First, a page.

Council Holds July 10 Public Hearings on the Storm Water Management Compromise

On Tuesday, July 10 the County Council recently held public hearings on a number of items, including the storm water management compromise. You may remember that outgoing County Executive Ike Leggett proposed using a public-private partnership to complete storm water management projects in the future. Excellent storm water management contributes to clean streams, rivers and a healthy Chesapeake Bay, so it's very important. 

Several environmental groups were concerned about the public-private partnership concept for storm water management projects in Montgomery County. Leggett's original proposal was rejected by a majority of Council members. Now a compromise has been reached between Leggett and the Council that addresses the concerns of the environmental groups while preserving the cost-saving aspects of the public-private partnership concept. This compromise was the subject of the public hearing.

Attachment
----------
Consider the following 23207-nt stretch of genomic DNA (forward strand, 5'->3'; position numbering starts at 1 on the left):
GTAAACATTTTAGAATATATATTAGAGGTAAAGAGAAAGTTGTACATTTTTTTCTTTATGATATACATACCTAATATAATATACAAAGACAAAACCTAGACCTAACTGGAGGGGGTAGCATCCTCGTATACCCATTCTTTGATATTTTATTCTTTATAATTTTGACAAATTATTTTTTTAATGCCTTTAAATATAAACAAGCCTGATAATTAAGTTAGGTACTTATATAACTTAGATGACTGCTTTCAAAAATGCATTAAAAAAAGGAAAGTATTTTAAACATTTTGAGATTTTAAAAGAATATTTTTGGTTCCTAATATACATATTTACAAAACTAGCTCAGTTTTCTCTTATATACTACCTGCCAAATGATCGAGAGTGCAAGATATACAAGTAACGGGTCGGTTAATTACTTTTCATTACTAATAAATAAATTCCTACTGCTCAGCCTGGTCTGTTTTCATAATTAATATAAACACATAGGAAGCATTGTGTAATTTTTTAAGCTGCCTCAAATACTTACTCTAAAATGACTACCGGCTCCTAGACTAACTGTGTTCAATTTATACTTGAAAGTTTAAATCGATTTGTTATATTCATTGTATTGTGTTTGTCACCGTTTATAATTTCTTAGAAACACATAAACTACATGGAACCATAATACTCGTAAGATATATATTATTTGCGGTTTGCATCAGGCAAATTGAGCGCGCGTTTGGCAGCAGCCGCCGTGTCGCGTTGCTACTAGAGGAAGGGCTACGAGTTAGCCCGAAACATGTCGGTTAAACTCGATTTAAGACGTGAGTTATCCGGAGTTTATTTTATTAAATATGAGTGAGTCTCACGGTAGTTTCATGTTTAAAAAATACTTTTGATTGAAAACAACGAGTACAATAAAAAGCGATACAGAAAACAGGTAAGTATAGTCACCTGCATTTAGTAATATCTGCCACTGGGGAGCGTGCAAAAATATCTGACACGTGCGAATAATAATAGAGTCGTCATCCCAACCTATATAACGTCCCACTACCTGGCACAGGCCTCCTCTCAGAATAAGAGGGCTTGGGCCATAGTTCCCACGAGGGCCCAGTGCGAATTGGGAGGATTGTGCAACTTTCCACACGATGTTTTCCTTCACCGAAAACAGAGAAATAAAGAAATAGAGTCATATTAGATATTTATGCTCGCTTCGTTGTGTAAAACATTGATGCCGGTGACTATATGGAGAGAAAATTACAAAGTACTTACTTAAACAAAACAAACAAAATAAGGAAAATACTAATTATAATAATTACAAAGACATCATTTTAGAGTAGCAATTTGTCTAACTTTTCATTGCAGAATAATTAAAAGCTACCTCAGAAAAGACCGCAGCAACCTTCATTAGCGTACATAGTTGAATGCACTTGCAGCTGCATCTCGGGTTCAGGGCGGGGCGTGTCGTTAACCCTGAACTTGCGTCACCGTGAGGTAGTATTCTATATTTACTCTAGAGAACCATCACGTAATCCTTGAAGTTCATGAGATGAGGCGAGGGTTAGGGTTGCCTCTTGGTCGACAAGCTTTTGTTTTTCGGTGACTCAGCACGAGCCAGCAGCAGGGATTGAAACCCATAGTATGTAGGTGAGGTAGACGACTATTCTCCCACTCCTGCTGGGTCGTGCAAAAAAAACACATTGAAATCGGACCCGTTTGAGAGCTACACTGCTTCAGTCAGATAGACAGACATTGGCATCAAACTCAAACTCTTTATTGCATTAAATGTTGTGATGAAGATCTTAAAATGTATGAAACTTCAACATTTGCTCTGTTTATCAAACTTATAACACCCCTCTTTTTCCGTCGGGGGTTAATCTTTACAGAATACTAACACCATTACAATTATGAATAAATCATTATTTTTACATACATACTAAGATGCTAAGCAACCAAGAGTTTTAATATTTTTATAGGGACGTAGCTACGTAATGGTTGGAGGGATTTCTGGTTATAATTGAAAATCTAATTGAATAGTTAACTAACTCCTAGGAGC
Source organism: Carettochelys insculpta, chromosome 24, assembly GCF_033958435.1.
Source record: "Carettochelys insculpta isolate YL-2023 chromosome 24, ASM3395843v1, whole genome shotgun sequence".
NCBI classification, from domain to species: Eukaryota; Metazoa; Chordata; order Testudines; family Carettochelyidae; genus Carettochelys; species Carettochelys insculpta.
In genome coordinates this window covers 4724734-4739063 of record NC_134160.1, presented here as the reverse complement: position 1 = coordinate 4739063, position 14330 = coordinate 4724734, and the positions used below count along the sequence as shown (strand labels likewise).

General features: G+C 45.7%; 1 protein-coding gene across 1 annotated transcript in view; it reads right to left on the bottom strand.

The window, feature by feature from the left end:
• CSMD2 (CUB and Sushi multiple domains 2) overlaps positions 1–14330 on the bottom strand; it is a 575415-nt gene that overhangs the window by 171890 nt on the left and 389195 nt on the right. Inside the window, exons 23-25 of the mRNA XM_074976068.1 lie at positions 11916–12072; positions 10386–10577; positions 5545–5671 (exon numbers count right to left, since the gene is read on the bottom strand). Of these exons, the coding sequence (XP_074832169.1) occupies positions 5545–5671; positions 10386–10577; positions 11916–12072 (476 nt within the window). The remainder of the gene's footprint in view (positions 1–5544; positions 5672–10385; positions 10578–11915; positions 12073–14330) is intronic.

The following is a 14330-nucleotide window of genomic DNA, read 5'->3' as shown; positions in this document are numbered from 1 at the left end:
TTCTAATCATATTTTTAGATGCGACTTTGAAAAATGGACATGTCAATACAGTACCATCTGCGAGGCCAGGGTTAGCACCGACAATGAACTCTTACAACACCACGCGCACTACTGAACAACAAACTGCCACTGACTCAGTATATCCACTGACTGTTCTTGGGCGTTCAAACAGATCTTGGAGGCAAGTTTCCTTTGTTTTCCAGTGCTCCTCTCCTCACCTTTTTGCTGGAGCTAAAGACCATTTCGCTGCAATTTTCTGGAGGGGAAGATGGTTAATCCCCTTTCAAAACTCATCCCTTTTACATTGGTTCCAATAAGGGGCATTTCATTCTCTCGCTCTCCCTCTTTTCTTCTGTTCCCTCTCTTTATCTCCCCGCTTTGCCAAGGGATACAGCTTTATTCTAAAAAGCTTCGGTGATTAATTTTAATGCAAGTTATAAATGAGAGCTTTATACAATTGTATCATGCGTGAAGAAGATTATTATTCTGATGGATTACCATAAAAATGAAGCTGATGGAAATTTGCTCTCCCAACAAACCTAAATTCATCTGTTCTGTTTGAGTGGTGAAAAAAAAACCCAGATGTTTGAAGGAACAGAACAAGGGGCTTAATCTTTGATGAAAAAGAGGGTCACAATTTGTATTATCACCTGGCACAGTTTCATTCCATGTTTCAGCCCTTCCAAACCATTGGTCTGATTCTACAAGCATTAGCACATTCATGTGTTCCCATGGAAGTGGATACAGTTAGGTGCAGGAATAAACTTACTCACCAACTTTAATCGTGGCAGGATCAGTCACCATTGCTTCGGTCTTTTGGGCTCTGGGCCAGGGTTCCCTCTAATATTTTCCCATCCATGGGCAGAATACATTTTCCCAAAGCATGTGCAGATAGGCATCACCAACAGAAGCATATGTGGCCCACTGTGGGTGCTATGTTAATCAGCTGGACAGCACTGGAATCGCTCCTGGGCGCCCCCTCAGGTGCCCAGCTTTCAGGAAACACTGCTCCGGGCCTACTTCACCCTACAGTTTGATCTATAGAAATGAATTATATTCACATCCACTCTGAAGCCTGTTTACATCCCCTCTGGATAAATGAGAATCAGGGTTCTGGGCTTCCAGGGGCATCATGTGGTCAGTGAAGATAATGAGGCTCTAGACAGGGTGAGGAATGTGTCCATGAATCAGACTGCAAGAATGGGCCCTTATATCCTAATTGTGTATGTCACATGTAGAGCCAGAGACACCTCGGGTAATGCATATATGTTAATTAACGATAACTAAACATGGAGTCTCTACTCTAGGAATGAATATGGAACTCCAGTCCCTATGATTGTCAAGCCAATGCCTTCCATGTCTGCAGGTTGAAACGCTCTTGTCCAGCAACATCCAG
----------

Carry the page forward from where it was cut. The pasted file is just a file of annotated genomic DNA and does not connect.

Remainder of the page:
Speakers at the hearing included representatives of the Audubon Naturalist Society, Friends of Sligo Creek, the Montgomery County Water Quality Advisory Group, the County Executive, Conservation Montgomery and the MD Sierra Club, Montgomery County Group. Generally they were neutral to positive on the compromise. The compromise includes several safeguards to ensure the environmental integrity of projects. Several speakers suggested that the funding of $20 million be reduced by half because the public-private partnership concept in new to our county. But the amount has been carefully considered; it covers only the first phase of several projects. Oversight is assured by a requirement for quarterly reports to the Council about progress on the projects. Finally the DEP would be required to meet regularly with an advisory group which would provide input and feedback on  project issues.

These measures would seem to offer adequate oversight of the new public-private model and justify the spending amount specified in the compromise. After all, more spending means speedier progress on storm water management projects that contribute to improved water quality and a more pristine Chesapeake Bay.  

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